Facts and Myths about Cervical Cancer
3 weeks ago Saloni Hindocha 0
Cervical Cancer has emerged second in causing cancer-related deaths in women in India after breast cancer. Women of age between 15 years to 45 years are, particularly at risk. There are about 122,000 new cases of cervical cancer annually in the country, with 67,500 women succumbing to the disease. Nandita Palshetkar, Medical Director, Bloom IVF Group & President, Federation of Obstetrics and Gynaecological Societies of India said that this type of cancer is mostly caused by Human Papilloma Virus or HPV and affects the lining of the cervix or the lower part of the uterus.
This cancer develops slowly and becomes full-blown over time. HPV infection can spread through sexual or skin-to-skin contact. Though this infection usually goes away on its own over time in most women, in others, it can persist and cause cancerous changes in the cells of the cervix. Symptoms of this cancer include abnormal vaginal bleeding, vaginal bleeding after menopause or sex, bleeding or spotting between periods, longer or heavier menstrual periods than usual, other abnormal vaginal discharge, and pain during intercourse.
Every disease has their own myths surrounding them. Same is the case with cervical cancer.
- Myth 1 – Women without a family history of cervical cancer do not need to get screened.
Those without a family history of this condition may also be at risk. This is because the HPV infection can spread through sexual contact. It is, thus, important to get take preventive measures and get Pap tests done.
- Myth 2 – Pap tests should be done every year
The recommended schedule is once in three years in women between 21 and 29; and once every five years in women between 30 and 64. Those above the age of 64 should follow their doctor’s advice. There is no need of taking a Pap test every year.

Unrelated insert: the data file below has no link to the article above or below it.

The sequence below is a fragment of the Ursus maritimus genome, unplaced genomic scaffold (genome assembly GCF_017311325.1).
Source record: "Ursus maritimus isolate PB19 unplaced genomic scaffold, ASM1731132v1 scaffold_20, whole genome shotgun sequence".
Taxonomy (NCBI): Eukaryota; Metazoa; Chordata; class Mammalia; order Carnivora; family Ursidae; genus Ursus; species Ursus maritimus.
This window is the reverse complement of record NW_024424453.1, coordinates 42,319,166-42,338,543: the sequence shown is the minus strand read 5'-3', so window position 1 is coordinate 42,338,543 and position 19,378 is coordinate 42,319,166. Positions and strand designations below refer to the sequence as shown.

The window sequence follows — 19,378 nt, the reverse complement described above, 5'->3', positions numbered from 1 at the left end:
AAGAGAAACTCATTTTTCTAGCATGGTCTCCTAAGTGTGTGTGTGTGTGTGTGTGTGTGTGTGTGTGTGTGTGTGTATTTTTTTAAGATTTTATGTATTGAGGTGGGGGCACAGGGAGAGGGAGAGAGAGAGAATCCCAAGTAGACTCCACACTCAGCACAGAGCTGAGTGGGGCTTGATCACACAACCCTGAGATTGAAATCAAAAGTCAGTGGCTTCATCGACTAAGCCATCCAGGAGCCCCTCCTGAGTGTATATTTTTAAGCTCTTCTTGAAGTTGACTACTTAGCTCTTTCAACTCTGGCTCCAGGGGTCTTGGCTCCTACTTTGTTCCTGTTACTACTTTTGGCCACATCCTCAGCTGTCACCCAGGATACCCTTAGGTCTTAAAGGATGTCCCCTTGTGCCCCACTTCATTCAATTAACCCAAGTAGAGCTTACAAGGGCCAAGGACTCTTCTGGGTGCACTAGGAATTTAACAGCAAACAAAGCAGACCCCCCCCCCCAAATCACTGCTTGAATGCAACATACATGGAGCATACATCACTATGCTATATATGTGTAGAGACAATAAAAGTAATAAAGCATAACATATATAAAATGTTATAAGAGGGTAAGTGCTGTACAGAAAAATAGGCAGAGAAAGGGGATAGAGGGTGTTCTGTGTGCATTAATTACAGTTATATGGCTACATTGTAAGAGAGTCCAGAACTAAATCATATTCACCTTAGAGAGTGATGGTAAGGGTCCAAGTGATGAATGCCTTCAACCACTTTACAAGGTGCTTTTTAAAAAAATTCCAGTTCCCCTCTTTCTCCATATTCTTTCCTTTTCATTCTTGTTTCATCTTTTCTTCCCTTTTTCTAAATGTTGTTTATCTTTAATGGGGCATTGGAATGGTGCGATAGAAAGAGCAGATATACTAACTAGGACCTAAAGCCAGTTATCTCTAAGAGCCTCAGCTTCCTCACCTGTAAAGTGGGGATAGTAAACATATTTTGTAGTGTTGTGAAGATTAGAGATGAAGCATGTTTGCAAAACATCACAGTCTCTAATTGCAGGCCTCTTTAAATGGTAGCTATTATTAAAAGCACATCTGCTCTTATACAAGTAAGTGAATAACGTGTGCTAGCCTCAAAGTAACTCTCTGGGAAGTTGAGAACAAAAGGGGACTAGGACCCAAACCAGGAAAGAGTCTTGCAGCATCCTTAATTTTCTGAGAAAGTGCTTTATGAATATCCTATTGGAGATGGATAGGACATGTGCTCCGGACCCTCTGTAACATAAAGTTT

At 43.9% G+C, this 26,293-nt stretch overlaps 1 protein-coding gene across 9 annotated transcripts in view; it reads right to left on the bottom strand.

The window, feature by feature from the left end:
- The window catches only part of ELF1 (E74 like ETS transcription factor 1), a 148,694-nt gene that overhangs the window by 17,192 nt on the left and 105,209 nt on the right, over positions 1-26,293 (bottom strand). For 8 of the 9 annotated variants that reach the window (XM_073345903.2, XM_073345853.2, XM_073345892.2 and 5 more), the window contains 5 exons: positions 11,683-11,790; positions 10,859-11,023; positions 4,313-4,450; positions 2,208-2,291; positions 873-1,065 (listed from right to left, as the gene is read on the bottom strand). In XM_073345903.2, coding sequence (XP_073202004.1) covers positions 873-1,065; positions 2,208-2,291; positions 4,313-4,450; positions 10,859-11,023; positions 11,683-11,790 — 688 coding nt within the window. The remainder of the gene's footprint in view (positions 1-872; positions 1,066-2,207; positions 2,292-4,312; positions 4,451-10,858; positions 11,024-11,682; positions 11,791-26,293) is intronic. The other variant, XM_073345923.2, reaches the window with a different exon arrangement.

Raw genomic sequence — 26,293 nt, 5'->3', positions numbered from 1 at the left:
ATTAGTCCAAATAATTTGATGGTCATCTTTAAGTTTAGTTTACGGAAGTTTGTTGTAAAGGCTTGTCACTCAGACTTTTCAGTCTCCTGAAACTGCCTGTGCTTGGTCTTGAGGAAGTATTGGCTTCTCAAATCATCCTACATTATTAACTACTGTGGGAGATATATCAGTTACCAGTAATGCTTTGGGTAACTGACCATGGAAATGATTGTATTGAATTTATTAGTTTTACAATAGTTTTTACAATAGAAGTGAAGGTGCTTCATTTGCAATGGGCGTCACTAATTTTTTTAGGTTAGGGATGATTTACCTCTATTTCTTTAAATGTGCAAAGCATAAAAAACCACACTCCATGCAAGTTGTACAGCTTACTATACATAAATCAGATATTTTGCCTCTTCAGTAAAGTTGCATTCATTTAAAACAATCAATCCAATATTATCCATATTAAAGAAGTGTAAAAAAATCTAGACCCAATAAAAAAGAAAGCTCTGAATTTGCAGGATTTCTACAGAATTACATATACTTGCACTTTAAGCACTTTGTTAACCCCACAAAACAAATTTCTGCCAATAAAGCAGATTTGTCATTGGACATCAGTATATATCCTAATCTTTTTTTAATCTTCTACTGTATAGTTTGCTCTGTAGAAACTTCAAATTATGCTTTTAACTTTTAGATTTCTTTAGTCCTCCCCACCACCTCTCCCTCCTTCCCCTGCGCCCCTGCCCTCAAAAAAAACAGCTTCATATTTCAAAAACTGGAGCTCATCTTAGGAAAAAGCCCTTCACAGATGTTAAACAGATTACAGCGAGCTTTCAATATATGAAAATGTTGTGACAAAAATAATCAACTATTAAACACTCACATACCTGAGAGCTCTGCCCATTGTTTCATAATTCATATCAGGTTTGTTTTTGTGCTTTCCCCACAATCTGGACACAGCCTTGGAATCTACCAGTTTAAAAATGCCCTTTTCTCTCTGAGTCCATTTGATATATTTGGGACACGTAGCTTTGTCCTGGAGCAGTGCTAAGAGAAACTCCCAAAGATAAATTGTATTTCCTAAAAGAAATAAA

- Myth 3 – It is not possible to prevent cervical cancer
Cervical cancer is one of the most preventable cancers. A Pap test can help determine any kind of changes in the cells of the cervix. Once any such change is detected, it is possible to start treatment early and prevent cancer from developing. Pap test is imperative for anyone who has been sexually active or in women who have HPV and are smokers.
- Myth 4 – Condoms can prevent HPV
Condoms can help prevent certain sexually transmitted infections (STI). However, this may not be true for HPV as the virus can inhabit areas that condoms do not cover.
- Myth 5 – Women with no symptoms need not get tested
HPV infections do not show any symptoms in most cases. While there are different types of HPV, some high-risk types are associated with cervical cancer and can go undetected until the development of abnormal cells. This makes it important for women to get tested on a regular basis.
There were some myths relating to cervical cancer. These are not the only ones, there are many more of such kind. It is extremely important that we understand that cervical cancer is a treatable condition and timely screening and detection of the virus help in the process of treatment. Women should get screened on a timely basis, quit smoking, consume a healthy diet rich in fruits, vegetables, and whole grains and maintain a healthy weight in order to prevent the disease.